Elk River Solutions Symposium a success

Participants had a sneak peek into the Elk River Flood Strategy’s current research to support better decision making.

Forty people participated in the Solutions Symposium on flooding in the Elk River Watershed on Apr. 12 at the Arts Station in Fernie to be better prepared for the upcoming flood season and to learn ways to reduce flood risks and promote innovative flood mitigation solutions.

“Spring is such a hopeful time – flowers blooming, birds singing, and life returning. With these hot temperatures melting snow and the imminent monsoon June, floods are not far from our conscience,” said Lee-Anne Walker, Symposium organizer and coordinator of the Elk River Flood Strategy.

After the 2013 flood, a group of Elk Valley local government officials and staff, industry representatives and community members met and reached consensus that we needed to better understand the current and future conditions of the Elk River in order to develop a holistic flood strategy protecting residents and community infrastructure as well as watershed function and wildlife.  This initial meeting sparked a three year process coordinated by the Elk River Alliance with funding from Regional District of East Kootenay, Columbia Basin Trust, Real Estate Foundation of BC, Teck and Mitacs in partnership with the University of Lethbridge.

“There is so much continuity driving this initiative as many of these same folks joined the Symposium to review the key findings of the Elk River Flood Strategy as were at the original meeting in July of 2013,” said Walker, who was also at the initial conversation.  “Representatives from the RDEK, Districts of Elkford and Sparwood, City of Fernie, Teck, as well as participants from Canadian Columbia River Inter-Tribal Fisheries Commission, Federation of BC Naturalists, Wildsight, Elk River Alliance and interested citizens waded into the waters together to learn about the river and discuss what we need to do moving forward”.

People attending wanted to be more prepared and look at different strategies to control and mitigate floods, supported by robust science and best management practices.  Participants wanted to better understand the effects of various flood mitigation strategies on downstream communities and ecosystems and how to resource flood solutions.

Participants had a sneak peek into the Elk River Flood Strategy’s current research to support better decision making.  A web-based visualization tool that helps people from Hosmer to Coal Creek see if they are in a flood hazard zone and floodplain and the depth of water innundation for various flood scenarios.  There are tips to keep people safe, help floodproof homes and why floods are important for fish.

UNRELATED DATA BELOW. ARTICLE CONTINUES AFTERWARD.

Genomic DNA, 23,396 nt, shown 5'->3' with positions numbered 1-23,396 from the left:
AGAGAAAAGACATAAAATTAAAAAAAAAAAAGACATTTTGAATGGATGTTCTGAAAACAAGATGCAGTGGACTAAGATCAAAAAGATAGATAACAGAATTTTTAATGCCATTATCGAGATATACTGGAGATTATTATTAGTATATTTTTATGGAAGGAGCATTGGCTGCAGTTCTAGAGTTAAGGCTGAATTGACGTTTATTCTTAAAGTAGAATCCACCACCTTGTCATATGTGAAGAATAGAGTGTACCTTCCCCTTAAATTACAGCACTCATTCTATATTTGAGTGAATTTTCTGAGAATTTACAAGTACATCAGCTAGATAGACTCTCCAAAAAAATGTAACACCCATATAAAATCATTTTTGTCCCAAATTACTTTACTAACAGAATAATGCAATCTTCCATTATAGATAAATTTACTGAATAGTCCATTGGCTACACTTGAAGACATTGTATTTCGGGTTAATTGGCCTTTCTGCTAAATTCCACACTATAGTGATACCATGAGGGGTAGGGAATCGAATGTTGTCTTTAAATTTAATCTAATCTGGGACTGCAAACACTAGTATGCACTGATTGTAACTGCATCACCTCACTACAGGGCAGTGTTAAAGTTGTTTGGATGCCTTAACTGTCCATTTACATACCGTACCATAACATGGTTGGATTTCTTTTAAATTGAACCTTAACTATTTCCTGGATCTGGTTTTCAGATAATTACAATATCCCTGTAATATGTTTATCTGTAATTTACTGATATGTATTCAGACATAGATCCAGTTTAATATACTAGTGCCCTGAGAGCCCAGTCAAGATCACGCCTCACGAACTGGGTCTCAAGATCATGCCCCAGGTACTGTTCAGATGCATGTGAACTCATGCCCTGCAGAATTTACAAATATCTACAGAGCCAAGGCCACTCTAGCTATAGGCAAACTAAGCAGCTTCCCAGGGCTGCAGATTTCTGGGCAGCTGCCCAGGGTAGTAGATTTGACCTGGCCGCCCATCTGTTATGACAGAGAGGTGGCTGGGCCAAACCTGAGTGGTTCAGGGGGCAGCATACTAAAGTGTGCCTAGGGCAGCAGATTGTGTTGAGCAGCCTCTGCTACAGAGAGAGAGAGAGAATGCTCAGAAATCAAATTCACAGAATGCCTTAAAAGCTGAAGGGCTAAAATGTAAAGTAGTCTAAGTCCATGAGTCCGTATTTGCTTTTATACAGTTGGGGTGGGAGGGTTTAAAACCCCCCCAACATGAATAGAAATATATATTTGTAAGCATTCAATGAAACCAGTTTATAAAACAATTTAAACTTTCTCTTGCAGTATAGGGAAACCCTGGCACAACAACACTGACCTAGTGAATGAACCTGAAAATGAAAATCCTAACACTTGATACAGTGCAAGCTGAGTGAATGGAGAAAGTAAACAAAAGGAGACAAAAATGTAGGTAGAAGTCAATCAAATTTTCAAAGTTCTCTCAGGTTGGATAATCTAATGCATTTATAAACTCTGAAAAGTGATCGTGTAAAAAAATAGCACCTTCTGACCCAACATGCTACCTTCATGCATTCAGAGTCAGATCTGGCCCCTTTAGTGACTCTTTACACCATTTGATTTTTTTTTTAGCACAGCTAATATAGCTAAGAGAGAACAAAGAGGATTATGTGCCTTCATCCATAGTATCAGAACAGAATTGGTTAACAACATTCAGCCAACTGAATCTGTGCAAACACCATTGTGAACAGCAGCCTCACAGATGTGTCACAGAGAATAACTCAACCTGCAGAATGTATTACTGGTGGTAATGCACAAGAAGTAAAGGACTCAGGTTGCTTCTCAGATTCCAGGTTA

“Mostly the Strategy increases our watershed-wide flood literacy and it is a tool to drive better decisions.  As we see from the research it is best to be proactive and prepared,” said Walker.  Look for the full report to be released at the end of May, just in time for peak freshet.

Just Posted

Fernie and RCMP go to court over city log books in fatal ammonia leak probe

Log books center stage in clashing of investigations between the city and RCMP

Peanut Butter Campaign supports local food banks

Both Save On Foods in Fernie and Overwaitea in Sparwood participated in… Continue reading

VIDEO: Explorers uncover Canada’s deepest cave in Fernie

The cave, named Bisaro Anima, was confirmed to have broken the record on New Year’s Day

New Glade ferry enters testing phase

The Glade II will be able to carry heavier loads and will emit less greenhouse gases.

Freezing rain warning in effect for B.C. Southern Interior

Environment Canada issued the freezing rain warning for most of the Southern Interior Tuesday morning

B.C. cougar kitten rescued after mother struck by vehicle

Conservation Officers find home for young kitten found dehydrated and frostbitten near Williams Lake

VIDEO: Thousands join women’s march events across B.C.

Today marks one year since the first Women’s March on Washington

Global accessibility advocate brings efforts home

Fernie has third world accessibility problems, says Cotton

Two Canadians, two Americans abducted in Nigeria are freed

Kidnapping for ransom is common in Nigeria, especially on the Kaduna to Abuja highway

Are you ready for some wrestling? WWE’s ‘Raw’ marks 25 years

WWE flagship show is set to mark its 25th anniversary on Monday

B.C. woman who forged husband’s will gets house arrest

Princeton Judge says Odelle Simmons did not benefit from her crime

Women’s movement has come a long way since march on Washington: Activists

Vancouver one of several cities hosting event on anniversary of historic Women’s March on Washington

Liberals’ 2-year infrastructure plan set to take 5: documents

Government says 793 projects totalling $1.8 billion in federal funds have been granted extensions

Workers shouldn’t be used as ‘pawns’ in minimum wage fight: Wynne

Comments from Kathleen Wynne after demonstrators rallied outside Tim Hortons locations across Canada

Most Read